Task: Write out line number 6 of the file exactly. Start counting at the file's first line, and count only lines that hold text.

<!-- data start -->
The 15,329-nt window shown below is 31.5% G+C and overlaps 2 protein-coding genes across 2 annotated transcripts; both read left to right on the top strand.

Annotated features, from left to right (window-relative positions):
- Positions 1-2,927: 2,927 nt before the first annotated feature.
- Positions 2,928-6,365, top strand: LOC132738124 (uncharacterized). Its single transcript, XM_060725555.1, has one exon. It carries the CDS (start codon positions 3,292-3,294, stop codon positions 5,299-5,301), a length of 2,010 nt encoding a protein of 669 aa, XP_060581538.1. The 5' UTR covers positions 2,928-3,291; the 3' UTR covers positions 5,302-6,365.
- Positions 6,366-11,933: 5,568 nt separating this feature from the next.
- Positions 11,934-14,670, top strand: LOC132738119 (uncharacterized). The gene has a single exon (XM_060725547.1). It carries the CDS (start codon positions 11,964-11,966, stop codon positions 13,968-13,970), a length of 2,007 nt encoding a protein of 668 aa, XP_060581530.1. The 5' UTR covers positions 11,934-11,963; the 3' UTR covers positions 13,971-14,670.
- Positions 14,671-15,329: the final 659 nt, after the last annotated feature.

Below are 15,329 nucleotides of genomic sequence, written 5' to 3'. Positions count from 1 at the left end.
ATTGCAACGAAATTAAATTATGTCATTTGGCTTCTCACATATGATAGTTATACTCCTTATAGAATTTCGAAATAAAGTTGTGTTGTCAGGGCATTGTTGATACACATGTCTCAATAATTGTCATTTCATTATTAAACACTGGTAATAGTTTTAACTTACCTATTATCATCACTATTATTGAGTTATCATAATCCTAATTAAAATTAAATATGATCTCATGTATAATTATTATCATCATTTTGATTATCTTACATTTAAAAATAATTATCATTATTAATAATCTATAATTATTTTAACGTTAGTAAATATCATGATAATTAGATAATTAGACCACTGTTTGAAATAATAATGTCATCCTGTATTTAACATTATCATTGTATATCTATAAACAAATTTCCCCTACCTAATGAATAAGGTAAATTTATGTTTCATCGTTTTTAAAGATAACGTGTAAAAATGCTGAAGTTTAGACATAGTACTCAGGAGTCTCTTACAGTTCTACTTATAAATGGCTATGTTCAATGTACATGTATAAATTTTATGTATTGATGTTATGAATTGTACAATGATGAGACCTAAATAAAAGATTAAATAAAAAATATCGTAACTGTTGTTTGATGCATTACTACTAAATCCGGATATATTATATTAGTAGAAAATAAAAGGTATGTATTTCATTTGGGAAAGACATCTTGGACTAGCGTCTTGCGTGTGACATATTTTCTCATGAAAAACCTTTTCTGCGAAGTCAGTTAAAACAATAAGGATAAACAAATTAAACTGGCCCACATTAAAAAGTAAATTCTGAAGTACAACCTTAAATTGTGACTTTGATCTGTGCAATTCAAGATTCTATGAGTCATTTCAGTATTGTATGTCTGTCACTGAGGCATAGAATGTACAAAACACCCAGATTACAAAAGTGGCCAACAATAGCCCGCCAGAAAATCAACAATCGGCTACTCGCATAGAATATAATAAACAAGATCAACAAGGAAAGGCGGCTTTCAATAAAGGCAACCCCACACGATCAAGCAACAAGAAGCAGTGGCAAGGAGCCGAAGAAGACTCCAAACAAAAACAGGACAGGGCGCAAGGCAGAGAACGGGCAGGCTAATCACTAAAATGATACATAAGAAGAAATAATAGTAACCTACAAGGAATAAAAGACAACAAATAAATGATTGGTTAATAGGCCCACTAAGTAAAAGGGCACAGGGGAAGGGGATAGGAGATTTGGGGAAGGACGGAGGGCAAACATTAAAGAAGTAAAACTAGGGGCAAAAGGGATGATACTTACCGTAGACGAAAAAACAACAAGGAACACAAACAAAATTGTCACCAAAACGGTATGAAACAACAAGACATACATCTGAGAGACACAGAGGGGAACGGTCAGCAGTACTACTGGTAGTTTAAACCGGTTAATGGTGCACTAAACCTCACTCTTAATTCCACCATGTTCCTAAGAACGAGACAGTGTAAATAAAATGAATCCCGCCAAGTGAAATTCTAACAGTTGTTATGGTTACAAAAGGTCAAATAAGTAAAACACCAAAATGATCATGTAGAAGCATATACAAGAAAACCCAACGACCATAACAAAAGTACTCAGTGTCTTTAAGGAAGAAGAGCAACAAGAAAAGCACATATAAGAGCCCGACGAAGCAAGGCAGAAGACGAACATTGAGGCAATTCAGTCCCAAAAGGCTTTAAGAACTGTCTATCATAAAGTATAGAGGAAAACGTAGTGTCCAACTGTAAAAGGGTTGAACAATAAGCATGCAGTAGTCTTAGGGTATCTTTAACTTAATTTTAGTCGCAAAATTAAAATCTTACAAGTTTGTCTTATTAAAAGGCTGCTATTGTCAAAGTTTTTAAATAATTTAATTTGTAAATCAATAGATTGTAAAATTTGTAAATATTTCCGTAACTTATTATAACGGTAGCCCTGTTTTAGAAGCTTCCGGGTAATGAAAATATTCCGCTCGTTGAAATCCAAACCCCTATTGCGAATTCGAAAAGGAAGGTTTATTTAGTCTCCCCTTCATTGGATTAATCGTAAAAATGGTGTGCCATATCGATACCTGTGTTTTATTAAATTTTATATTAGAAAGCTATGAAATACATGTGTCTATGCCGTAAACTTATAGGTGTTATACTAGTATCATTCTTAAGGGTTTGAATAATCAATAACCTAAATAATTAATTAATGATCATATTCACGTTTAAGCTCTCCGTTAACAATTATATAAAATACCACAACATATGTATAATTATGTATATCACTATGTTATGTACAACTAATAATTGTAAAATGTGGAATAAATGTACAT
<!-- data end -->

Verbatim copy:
- Positions 11,934-14,670, top strand: LOC132738119 (uncharacterized). The gene has a single exon (XM_060725547.1). It carries the CDS (start codon positions 11,964-11,966, stop codon positions 13,968-13,970), a length of 2,007 nt encoding a protein of 668 aa, XP_060581530.1. The 5' UTR covers positions 11,934-11,963; the 3' UTR covers positions 13,971-14,670.